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CV building. A necessary evil for all job seekers, made slightly less tedious by being bilingual.
When we think about bringing different kinds of people together at work, language is one of the biggest social challenges. Everything from basic communication to project management is made tougher by language boundaries.
Hence, polyglots have a key role in building bridges between businesses and consumers as well as between leaders and employees within the same organization.
This is true not only regarding work tasks. When you learn a new foreign language such as Spanish you also acquire its cultural baggage, which works like a new pair of glasses that allows you to see the world from their perspective.
MBA.com noted a study showing that employers value communication skills above many other skillsets in the modern workplace — and speaking Spanish is one of the strongest skills you can bring to your CV.
The world is changing at a rapid speed — barriers are being crossed every single day by technological advances and creative solutions.
Movements of human groups around the planet are being driven either by tragedy — such as natural disasters and warfare or by progress and jubilation derived from free trade agreements, distance learning opportunities, and more inclusive international welfare policies, amongst others.
As a result of these events, the workplace is also being reshaped. Diverse representation, inclusive marketing, sustainable growth, gender equality, and sexual harassment prevention are just some of the big topics on the professional agenda across trades.
Consequently, embracing multilingualism and cultural diversity helps companies to compete on a global scale and, first and foremost, to create an inclusive environment for staff, shareholders, clients, and whole communities.
Enterprises that show their love for human diversity with specific actions have greater chances not only to stand-out but to connect with a broader spectrum of flesh-and-bone individuals.
In this manner, that is what Rihanna did with Fenty Beauty by launching the biggest color shade collection of make-up foundation to match all kinds of skin tones.
Today’s professional environment involves interacting across these diverse backgrounds. For businesses based in North America and Europe, the second language most desired is Spanish.
As previously discussed, languages are a launching platform to attain awareness, understanding, respect, togetherness, and success. The workplace is desperate to accommodate individuals with language skills.
Speaking two or more languages will increase your chances to overcome language and cultural barriers in the workplace and achieve your dream job.
Spanish for instance, is the second most spoken language in the world and is spoken over 20 nations. Can you imagine how wide your window of opportunity will open once you speak Spanish?
Each CV should be tailored to suit the job application. Ask yourself, is speaking a particular language relevant to this position? Language skills should be given notoriety according to how significant they are for the job.
Here are three different options to consider for optimized CVbuilding:
Language skills can be broken down into four core abilities: listening, speaking, reading, and writing. Sometimes a person can be more advanced in one area than another.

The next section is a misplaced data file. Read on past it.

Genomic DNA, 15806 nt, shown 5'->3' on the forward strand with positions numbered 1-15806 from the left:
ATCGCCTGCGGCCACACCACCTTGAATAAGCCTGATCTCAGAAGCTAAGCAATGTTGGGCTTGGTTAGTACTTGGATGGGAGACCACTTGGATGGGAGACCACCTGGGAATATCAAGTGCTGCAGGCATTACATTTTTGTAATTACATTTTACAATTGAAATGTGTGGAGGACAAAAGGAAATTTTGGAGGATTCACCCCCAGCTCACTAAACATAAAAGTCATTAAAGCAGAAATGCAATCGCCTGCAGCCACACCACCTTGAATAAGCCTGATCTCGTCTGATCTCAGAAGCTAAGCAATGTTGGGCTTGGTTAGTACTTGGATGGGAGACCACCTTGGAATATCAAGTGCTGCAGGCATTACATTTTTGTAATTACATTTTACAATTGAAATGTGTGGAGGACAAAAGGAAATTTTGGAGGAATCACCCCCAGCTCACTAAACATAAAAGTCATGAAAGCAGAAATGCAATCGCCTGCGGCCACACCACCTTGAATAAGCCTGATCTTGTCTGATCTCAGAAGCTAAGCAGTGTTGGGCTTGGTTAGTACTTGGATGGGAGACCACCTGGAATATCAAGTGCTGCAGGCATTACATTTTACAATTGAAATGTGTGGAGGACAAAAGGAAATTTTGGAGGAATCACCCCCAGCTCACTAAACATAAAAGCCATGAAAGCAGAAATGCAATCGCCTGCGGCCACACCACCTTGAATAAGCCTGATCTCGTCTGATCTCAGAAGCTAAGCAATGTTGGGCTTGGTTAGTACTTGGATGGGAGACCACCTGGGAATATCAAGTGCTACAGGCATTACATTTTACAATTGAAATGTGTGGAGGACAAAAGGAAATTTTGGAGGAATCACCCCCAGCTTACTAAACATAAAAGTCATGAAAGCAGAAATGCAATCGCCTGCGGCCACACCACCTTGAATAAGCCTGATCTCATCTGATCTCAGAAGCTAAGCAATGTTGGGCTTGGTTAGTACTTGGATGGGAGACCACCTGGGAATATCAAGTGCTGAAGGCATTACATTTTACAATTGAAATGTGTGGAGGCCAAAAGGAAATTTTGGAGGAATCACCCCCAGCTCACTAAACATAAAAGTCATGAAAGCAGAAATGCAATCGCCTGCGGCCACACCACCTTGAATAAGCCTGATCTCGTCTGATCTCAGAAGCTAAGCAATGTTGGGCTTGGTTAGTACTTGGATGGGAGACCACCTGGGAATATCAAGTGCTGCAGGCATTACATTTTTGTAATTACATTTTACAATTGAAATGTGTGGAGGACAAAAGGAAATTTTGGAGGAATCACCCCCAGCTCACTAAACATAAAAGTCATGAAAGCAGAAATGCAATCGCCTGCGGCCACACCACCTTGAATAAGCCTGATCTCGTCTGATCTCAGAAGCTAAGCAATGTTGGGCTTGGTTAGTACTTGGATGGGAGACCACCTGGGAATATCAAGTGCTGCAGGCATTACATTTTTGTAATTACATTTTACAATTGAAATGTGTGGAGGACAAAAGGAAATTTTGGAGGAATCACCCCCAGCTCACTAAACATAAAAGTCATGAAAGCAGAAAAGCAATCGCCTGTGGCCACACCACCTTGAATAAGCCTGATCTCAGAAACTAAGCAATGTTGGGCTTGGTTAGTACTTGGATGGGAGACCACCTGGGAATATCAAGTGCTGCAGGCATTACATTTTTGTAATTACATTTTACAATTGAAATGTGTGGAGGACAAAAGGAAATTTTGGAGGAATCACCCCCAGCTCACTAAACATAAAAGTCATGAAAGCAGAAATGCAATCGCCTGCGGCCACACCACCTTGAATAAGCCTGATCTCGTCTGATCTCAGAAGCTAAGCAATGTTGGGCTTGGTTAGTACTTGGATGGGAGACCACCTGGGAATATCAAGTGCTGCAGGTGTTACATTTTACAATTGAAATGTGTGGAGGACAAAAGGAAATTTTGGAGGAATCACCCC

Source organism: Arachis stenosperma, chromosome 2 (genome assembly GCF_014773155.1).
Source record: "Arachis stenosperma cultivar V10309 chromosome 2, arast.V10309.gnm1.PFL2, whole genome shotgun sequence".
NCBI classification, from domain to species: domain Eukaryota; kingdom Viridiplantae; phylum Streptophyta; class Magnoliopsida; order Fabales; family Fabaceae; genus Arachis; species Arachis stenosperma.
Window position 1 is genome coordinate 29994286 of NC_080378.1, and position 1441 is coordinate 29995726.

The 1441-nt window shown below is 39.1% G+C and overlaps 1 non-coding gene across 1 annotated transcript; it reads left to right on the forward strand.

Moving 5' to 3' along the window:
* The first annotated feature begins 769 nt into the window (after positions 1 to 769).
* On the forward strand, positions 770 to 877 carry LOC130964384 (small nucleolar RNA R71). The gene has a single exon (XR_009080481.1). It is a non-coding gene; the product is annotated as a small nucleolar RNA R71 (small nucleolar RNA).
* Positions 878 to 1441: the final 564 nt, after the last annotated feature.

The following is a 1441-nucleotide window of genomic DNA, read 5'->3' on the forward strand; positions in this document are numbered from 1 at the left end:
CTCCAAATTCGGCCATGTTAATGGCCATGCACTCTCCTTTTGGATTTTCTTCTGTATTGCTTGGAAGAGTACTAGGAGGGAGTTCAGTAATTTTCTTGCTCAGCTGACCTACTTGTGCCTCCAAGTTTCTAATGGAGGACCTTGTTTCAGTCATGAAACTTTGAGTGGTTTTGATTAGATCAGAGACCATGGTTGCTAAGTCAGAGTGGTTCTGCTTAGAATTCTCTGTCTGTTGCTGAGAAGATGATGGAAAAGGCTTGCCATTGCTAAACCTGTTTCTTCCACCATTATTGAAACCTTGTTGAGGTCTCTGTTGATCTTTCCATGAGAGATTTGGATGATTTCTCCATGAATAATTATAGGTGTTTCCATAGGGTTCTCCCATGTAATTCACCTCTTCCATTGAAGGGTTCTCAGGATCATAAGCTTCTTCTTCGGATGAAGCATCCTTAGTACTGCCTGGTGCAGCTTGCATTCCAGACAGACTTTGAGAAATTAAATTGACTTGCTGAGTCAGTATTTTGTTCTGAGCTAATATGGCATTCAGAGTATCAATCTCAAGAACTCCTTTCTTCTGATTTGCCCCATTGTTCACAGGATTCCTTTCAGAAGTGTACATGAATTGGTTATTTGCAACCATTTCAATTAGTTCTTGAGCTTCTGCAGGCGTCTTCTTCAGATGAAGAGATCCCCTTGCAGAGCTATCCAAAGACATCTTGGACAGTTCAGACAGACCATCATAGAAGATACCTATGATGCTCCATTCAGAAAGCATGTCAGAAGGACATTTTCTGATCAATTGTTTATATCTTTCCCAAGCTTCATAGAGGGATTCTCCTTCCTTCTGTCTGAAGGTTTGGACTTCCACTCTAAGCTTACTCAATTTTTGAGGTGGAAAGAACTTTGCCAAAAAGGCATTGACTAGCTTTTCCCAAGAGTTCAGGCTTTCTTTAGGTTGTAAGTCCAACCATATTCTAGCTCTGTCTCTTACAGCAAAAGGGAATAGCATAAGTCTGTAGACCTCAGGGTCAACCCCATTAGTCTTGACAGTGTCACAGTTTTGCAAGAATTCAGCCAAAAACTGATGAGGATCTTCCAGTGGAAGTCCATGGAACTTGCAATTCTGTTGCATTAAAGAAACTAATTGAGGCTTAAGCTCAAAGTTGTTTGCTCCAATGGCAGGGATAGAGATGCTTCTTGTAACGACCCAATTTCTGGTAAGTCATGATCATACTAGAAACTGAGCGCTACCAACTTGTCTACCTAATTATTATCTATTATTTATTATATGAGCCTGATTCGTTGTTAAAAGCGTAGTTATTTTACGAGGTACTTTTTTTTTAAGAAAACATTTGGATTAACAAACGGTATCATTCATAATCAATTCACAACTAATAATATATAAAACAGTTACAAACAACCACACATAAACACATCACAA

Language fluency is reached when a person has developed the above abilities to the level of those who possess the language as a native tongue.
For example, a native English speaker who is fluent in Spanish is capable to speak, read, and write as good as a Spaniard, a Mexican or a Chilean. This means that she is able to verbally exchange complex ideas, read and follow instructions, keep-up with a fast-paced conversation, compose all kinds of written documents, and conduct himself in an appropriate manner (without offending locals) either in a professional or personal environment.
Some common terms used to classify language proficiency include ‘beginner’, ‘intermediate’, ‘conversational’, ‘professional’, ‘competent’, and ‘advanced’.
Although these expressions do provide a general idea of someone’s language skills, they are not recognized as a certified measurement. Instead, there are accredited institutions and authorities that test and evaluate language proficiency within an expert’s framework.
It is advisable to state your language skills using the official framework rather than the ordinary scale to avoid ambiguity.
If an employer is looking for someone with particular language skills, you really want to make sure that you are providing in your CV the information he wants to know at just one glance.
Make it prominent.
There are several approved language proficiency rankings around the world. Make use of them depending on your country of residence or the territory you are hoping to get a job.
Below are some of the most popular rankings that show a progressive mastery of the language skills:
|CEFR Level Names|
|ACTFL Level Names|
|ILR Level Names|
|2||Limited working proficiency|
|3||Professional working proficiency|
|4||Full professional proficiency|
|5||Native or bilingual proficiency|
To illustrate foreign languages such as Spanish on your CV, make sure you provide an accurate level of language proficiency as well as an array of examples of how you´ve used this language in various fields like your education or work experience.
In addition, optimized CV building includes highlighting relevant facts such as if you´ve studied abroad, travel to or lived in a Spanish speaking territory.
Keep in mind that using the term ‘native speaker’ is only appropriate if Spanish is actually your first language or you are fully bilingual.
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